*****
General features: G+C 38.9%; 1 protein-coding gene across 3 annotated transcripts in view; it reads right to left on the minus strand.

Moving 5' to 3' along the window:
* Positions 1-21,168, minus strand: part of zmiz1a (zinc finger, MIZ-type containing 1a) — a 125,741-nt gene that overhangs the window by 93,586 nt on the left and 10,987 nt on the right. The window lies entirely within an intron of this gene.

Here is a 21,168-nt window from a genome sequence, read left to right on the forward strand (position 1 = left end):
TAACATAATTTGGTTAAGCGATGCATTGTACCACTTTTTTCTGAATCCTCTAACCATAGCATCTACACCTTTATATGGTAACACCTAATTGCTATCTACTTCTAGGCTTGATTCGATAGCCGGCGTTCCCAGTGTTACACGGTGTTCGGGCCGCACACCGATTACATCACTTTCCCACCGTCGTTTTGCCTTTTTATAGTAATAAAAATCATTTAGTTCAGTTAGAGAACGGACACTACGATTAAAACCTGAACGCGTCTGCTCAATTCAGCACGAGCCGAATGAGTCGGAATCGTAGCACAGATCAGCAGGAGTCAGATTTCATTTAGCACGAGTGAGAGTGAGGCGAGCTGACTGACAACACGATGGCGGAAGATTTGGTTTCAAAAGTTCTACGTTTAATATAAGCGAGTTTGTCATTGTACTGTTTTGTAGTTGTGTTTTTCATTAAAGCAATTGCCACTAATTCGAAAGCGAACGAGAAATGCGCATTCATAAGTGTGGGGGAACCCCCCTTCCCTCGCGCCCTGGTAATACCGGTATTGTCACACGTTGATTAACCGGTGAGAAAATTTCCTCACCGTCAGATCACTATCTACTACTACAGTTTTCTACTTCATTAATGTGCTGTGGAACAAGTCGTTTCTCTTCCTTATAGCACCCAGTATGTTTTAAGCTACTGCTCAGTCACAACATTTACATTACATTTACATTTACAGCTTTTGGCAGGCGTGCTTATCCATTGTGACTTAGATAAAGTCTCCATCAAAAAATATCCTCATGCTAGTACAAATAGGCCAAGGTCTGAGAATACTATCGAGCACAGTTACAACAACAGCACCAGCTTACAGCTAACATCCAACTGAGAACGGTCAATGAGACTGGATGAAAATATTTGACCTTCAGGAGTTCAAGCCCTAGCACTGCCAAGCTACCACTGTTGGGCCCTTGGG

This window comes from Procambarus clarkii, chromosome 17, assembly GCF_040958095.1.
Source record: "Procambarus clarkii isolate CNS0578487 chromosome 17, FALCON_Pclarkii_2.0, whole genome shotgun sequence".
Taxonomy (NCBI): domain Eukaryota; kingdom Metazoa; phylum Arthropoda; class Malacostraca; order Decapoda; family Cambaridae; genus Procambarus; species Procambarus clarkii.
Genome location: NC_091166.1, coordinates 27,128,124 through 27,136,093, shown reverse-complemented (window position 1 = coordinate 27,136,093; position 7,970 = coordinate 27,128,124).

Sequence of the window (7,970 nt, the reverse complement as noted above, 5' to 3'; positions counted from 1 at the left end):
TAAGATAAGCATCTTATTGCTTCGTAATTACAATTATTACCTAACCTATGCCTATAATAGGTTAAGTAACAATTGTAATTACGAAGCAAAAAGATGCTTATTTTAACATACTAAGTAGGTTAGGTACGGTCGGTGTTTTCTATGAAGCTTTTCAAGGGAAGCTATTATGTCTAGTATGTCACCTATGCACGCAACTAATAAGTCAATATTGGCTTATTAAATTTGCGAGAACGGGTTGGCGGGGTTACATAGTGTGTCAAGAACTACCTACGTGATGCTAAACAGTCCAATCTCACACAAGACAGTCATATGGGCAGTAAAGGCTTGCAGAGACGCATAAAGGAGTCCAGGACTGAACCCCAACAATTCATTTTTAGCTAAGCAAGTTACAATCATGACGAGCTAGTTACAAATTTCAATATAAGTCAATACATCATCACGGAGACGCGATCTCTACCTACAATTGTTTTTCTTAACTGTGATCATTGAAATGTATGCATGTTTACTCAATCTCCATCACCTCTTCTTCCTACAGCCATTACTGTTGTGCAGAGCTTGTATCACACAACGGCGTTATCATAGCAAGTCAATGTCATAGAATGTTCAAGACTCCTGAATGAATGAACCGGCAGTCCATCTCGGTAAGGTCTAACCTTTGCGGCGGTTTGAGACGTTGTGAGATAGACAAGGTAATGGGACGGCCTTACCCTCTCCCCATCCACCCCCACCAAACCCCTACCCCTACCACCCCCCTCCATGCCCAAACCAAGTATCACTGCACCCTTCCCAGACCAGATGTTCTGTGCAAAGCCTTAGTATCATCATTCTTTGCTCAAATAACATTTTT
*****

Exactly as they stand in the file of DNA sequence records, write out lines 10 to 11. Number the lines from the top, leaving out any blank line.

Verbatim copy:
Sequence of the window (7,970 nt, the reverse complement as noted above, 5' to 3'; positions counted from 1 at the left end):
TAAGATAAGCATCTTATTGCTTCGTAATTACAATTATTACCTAACCTATGCCTATAATAGGTTAAGTAACAATTGTAATTACGAAGCAAAAAGATGCTTATTTTAACATACTAAGTAGGTTAGGTACGGTCGGTGTTTTCTATGAAGCTTTTCAAGGGAAGCTATTATGTCTAGTATGTCACCTATGCACGCAACTAATAAGTCAATATTGGCTTATTAAATTTGCGAGAACGGGTTGGCGGGGTTACATAGTGTGTCAAGAACTACCTACGTGATGCTAAACAGTCCAATCTCACACAAGACAGTCATATGGGCAGTAAAGGCTTGCAGAGACGCATAAAGGAGTCCAGGACTGAACCCCAACAATTCATTTTTAGCTAAGCAAGTTACAATCATGACGAGCTAGTTACAAATTTCAATATAAGTCAATACATCATCACGGAGACGCGATCTCTACCTACAATTGTTTTTCTTAACTGTGATCATTGAAATGTATGCATGTTTACTCAATCTCCATCACCTCTTCTTCCTACAGCCATTACTGTTGTGCAGAGCTTGTATCACACAACGGCGTTATCATAGCAAGTCAATGTCATAGAATGTTCAAGACTCCTGAATGAATGAACCGGCAGTCCATCTCGGTAAGGTCTAACCTTTGCGGCGGTTTGAGACGTTGTGAGATAGACAAGGTAATGGGACGGCCTTACCCTCTCCCCATCCACCCCCACCAAACCCCTACCCCTACCACCCCCCTCCATGCCCAAACCAAGTATCACTGCACCCTTCCCAGACCAGATGTTCTGTGCAAAGCCTTAGTATCATCATTCTTTGCTCAAATAACATTTTT